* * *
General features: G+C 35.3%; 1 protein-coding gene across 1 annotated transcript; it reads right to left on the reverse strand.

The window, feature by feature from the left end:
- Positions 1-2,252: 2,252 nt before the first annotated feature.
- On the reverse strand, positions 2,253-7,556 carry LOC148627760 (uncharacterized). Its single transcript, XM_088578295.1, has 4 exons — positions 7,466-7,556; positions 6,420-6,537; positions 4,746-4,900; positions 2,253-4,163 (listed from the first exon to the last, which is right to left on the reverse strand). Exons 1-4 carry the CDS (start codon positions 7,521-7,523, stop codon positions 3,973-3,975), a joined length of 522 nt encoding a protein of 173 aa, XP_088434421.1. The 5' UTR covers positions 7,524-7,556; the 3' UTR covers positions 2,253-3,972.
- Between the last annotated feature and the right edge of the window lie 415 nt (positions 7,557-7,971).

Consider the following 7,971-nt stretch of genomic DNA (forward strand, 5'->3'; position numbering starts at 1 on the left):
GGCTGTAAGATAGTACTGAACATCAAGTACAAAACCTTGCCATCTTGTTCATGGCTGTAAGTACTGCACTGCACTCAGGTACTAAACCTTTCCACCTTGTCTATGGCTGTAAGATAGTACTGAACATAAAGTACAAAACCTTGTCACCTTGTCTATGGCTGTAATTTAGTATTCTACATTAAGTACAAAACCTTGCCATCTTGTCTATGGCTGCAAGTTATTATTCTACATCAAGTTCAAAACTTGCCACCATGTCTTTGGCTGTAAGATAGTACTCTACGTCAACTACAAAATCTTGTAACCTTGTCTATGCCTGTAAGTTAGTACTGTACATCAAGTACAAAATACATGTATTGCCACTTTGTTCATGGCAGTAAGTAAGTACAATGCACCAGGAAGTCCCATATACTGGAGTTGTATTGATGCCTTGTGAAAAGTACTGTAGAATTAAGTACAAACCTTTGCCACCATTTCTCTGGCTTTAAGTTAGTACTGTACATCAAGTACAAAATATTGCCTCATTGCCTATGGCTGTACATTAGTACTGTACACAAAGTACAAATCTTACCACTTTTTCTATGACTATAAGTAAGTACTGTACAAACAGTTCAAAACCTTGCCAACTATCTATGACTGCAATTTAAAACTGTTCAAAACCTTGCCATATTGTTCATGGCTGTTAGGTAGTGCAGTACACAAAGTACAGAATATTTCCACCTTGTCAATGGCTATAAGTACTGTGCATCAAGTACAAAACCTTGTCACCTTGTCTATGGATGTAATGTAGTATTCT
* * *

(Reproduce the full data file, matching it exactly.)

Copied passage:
General features: G+C 35.3%; 1 protein-coding gene across 1 annotated transcript; it reads right to left on the reverse strand.

The window, feature by feature from the left end:
- Positions 1-2,252: 2,252 nt before the first annotated feature.
- On the reverse strand, positions 2,253-7,556 carry LOC148627760 (uncharacterized). Its single transcript, XM_088578295.1, has 4 exons — positions 7,466-7,556; positions 6,420-6,537; positions 4,746-4,900; positions 2,253-4,163 (listed from the first exon to the last, which is right to left on the reverse strand). Exons 1-4 carry the CDS (start codon positions 7,521-7,523, stop codon positions 3,973-3,975), a joined length of 522 nt encoding a protein of 173 aa, XP_088434421.1. The 5' UTR covers positions 7,524-7,556; the 3' UTR covers positions 2,253-3,972.
- Between the last annotated feature and the right edge of the window lie 415 nt (positions 7,557-7,971).

Consider the following 7,971-nt stretch of genomic DNA (forward strand, 5'->3'; position numbering starts at 1 on the left):
GGCTGTAAGATAGTACTGAACATCAAGTACAAAACCTTGCCATCTTGTTCATGGCTGTAAGTACTGCACTGCACTCAGGTACTAAACCTTTCCACCTTGTCTATGGCTGTAAGATAGTACTGAACATAAAGTACAAAACCTTGTCACCTTGTCTATGGCTGTAATTTAGTATTCTACATTAAGTACAAAACCTTGCCATCTTGTCTATGGCTGCAAGTTATTATTCTACATCAAGTTCAAAACTTGCCACCATGTCTTTGGCTGTAAGATAGTACTCTACGTCAACTACAAAATCTTGTAACCTTGTCTATGCCTGTAAGTTAGTACTGTACATCAAGTACAAAATACATGTATTGCCACTTTGTTCATGGCAGTAAGTAAGTACAATGCACCAGGAAGTCCCATATACTGGAGTTGTATTGATGCCTTGTGAAAAGTACTGTAGAATTAAGTACAAACCTTTGCCACCATTTCTCTGGCTTTAAGTTAGTACTGTACATCAAGTACAAAATATTGCCTCATTGCCTATGGCTGTACATTAGTACTGTACACAAAGTACAAATCTTACCACTTTTTCTATGACTATAAGTAAGTACTGTACAAACAGTTCAAAACCTTGCCAACTATCTATGACTGCAATTTAAAACTGTTCAAAACCTTGCCATATTGTTCATGGCTGTTAGGTAGTGCAGTACACAAAGTACAGAATATTTCCACCTTGTCAATGGCTATAAGTACTGTGCATCAAGTACAAAACCTTGTCACCTTGTCTATGGATGTAATGTAGTATTCT